Today In Salisbury’s History: Friday, Feb. 20, 1998

Friday, Feb. 20, 1998 —

–Salisbury Mayor W. Paul Martin Jr., who will leave office following this spring’s city election, offered some advice to his yet-to-be-selected successor: Build a new fire station, implement efforts to attract businesses to Downtown and draft a pay plan to better compensate city employees. In a speech to the Salisbury Area Chamber of Commerce, Martin said that it’s OK for the next mayor to push through unpopular ideas — citing the criticism he weathered for building the Downtown Parking Garage and advocating for the construction of Waverly Drive, which allows local traffic to avoid South Salisbury Boulevard.

–Salisbury businessman and philanthropist Richard Henson has pledged $1 million to launch a correctional boot camp for youthful offenders. Citing the successes of so-called drill academies, Henson said there is strong evidence that instilling military discipline in street-hardened teen-agers can set them back on the right path. Wicomico officials have voiced concerns about the continuing public cost of such a facility, but Henson said the $1 million would cover any possible losses for at least the first five years.

–The state Open Meetings Compliance Board is investigating whether the Salisbury City Council and Wicomico County Council violated the law in holding two meetings to discuss administrative consolidation possibilities. Two closed meetings were held during summer 1996 at the Wicomico Tourism Center, Compliance Board Attorney Jack Schwartz said. The board was alerted to the meeting by the Salisbury News & Advertiser, which filed a complaint.

–A series of incidents in which people have been attacked by dogs has gotten the Wicomico County Council’s attention, and council members are considering new laws that would step up enforcement efforts. Animal Control authorities have a list of suggestions that could make it easier to control troublesome animals. Last month, a 7-year-old boy was severely mauled in a local attack.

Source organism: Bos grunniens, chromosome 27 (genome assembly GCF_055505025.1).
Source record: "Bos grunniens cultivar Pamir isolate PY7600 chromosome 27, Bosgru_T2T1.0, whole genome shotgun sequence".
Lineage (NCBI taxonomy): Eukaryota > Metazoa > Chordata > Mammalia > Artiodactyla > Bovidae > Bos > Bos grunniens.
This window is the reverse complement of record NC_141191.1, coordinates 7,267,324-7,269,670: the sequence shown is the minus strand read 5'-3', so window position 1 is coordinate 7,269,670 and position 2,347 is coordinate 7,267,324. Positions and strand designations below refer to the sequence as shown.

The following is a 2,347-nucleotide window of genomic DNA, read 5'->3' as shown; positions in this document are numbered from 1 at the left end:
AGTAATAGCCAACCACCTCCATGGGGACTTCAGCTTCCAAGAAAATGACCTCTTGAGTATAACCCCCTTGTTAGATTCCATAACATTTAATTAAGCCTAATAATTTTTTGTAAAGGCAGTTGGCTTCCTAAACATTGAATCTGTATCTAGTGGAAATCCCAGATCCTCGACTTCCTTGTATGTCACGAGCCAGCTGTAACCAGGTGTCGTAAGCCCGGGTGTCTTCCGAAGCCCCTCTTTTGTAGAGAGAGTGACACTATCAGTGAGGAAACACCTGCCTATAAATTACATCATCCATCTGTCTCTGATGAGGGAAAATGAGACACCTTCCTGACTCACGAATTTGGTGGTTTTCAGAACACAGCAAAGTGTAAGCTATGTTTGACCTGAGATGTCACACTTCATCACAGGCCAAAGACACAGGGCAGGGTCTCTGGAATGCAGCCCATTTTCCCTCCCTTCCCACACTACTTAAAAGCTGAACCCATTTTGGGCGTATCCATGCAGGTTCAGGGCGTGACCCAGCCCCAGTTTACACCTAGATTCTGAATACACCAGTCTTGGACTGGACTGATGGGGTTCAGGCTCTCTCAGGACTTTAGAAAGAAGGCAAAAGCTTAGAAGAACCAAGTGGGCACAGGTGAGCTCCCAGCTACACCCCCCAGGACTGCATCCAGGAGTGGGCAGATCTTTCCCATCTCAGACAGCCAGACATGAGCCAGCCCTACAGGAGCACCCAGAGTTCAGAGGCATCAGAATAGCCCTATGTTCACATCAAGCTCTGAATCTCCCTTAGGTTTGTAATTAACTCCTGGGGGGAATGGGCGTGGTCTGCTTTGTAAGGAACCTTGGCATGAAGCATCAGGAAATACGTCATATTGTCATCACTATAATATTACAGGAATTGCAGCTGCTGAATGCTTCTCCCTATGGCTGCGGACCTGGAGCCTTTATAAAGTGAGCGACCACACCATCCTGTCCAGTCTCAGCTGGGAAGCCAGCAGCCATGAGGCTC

–More than 100 people attended a celebration dinner at the Jackson Memorial Building to honor the 11th anniversary of Habitat on Maryland’s Lower Shore. Board President Sis Givens called 1997 a “year of T’s — trials, tests and transitions,” but declared the nonprofit housing ministry will continue working in partnership with people in need to build and renovate affordable housing.

–The Polar Bar on East Main Street is celebrating its 50th year in business. The original 1948 building — the essentially a frozen custard stand — received a significant addition in 1958 that made it into a real restaurant and Salisbury landmark. Bill and Joan Givans took ownership in 1977. The business has outlasted all of its equally famous competitors: The Oaks, Shelton’s and B&K Drive-In. Dr. John May and George Wolfe were the original owners.

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